It’s not so surprising, really, that pianist Alexander Hawkins has only made a trio album now, after thirteen previous recordings in eight years as either band- or co-leader. Certainly, there’s a precedent in Keith Tippett’s career-long avoidance of the format (notwithstanding the early-noughties Dartington Trio of Tippett, Tippetts & Dunmall).
If, unlike Tippett, Hawkins works unambiguously in the contemporary jazz idiom, like Tippett he’s also a distinctive improvisor, with broad, open-minded influences and a unique conception. So his idiomatic fidelity is a strength, not a weakness.
Where mainstream jazz pianism, as exemplified by, say, Brad Mehldau, has spawned shoals of imitators, all aping minimalism and/or Radiohead, and all shoaling into ever narrower tributaries of modern music, at least part of Hawkins’ intent is against the tide, keeping him back in the delta somewhere, still in touch with modishly overlooked influences such as Elmo Hope and Abdullah Ibrahim.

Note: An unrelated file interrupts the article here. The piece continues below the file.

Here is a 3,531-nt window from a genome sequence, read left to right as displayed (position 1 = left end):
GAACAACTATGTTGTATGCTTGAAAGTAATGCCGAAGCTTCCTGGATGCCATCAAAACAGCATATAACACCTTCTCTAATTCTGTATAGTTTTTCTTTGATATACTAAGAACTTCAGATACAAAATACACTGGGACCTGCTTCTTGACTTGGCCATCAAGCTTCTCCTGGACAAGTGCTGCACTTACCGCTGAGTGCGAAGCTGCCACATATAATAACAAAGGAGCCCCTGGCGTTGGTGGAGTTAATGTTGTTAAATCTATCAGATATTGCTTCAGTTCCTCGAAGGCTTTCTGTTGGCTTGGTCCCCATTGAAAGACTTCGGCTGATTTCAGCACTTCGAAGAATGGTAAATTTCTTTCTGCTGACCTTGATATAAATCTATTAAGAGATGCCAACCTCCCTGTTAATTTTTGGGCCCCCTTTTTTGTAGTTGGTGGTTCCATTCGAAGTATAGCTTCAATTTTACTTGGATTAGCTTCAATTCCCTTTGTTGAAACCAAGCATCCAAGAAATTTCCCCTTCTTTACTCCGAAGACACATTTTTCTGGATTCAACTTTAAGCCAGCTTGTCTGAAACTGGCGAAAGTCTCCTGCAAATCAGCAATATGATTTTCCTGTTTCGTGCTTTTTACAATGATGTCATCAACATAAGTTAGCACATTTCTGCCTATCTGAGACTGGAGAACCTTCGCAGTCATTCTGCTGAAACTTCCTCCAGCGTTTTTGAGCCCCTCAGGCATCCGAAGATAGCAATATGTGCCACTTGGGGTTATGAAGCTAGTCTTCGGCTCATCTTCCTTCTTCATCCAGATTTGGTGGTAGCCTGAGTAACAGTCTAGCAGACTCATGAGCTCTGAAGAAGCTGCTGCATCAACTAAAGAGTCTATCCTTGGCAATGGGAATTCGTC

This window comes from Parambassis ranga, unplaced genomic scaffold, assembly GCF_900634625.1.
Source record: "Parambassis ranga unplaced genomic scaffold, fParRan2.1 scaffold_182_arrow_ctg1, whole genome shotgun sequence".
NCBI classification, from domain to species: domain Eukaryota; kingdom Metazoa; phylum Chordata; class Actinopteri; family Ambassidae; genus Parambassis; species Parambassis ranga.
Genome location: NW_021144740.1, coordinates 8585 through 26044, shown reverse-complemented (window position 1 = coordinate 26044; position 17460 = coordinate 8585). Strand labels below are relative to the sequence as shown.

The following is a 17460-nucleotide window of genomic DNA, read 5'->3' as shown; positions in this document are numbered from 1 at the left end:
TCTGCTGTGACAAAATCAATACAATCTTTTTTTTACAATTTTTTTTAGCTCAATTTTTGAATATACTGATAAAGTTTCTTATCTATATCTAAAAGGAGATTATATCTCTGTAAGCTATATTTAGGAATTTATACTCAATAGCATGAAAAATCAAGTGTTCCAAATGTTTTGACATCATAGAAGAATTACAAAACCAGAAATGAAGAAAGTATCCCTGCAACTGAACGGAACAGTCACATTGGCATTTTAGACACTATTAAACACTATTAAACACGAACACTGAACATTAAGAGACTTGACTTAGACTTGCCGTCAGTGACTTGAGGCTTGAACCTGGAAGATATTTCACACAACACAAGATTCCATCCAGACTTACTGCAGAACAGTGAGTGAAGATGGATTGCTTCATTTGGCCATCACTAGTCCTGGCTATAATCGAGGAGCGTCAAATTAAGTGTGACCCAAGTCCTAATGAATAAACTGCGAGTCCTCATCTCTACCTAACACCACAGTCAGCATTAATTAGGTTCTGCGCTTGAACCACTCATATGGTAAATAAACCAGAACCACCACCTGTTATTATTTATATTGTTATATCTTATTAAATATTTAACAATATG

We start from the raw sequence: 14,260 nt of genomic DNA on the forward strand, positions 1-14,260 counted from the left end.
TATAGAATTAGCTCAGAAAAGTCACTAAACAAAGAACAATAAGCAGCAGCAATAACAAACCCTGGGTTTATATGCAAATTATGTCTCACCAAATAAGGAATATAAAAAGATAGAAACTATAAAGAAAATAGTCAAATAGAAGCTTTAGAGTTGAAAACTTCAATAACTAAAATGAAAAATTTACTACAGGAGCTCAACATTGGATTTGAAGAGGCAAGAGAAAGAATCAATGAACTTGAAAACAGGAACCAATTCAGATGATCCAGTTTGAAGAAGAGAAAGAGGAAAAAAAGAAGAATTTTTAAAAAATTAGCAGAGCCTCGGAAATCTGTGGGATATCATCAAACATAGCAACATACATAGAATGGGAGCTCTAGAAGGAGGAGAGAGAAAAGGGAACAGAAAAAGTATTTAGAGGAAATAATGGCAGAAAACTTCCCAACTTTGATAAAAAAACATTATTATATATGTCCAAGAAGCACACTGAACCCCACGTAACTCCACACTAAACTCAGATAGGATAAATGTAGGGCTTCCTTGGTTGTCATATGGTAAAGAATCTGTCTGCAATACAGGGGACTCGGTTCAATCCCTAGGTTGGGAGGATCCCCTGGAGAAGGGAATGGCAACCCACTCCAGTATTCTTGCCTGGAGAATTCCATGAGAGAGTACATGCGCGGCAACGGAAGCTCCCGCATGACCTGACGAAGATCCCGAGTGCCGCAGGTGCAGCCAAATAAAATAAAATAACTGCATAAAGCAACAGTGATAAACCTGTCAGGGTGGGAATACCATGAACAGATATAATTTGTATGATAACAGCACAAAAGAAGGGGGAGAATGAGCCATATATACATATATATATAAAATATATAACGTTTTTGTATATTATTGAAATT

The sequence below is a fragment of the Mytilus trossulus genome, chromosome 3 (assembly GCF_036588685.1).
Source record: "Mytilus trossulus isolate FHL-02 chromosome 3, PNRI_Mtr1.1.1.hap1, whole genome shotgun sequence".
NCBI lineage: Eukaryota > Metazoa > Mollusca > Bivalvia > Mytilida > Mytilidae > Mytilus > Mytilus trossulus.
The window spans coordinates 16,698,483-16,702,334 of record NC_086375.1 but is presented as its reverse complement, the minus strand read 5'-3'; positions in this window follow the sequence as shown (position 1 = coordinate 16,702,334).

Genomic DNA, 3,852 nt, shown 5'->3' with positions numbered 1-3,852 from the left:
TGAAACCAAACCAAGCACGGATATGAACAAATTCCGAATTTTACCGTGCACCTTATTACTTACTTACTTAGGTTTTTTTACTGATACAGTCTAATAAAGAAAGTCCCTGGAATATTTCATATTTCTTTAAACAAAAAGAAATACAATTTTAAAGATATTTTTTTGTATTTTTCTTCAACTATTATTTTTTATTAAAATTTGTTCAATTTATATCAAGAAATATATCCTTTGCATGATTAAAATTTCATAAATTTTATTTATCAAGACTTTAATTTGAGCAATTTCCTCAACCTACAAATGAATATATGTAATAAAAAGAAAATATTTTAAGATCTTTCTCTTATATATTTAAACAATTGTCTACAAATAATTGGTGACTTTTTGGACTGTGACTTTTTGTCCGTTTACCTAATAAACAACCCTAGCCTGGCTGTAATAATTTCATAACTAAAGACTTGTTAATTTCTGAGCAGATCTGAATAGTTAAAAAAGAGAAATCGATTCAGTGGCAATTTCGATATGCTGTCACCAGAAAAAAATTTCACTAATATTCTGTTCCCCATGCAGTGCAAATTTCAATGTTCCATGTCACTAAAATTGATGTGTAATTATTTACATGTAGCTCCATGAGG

Outer-jazz influences also seep into his work. Both Hawkins and Trio drummer Mike Skinner have worked as sidemen for ‘the father of Ethio-jazz’, Mulatu Astatke. More notably, Hawkins has worked with South African expat drummer Louis Moholo-Moholo, both in the Dedication Orchestra big band, which plays the music of Moholo’s old group, The Blue Notes. Hawkins and Moholo further cemented their partnership on the superb duo album Keep Your Heart Straight (Ogun, 2011), and in the drummer’s most recent quartet, 4 Blokes (Ogun, 2014).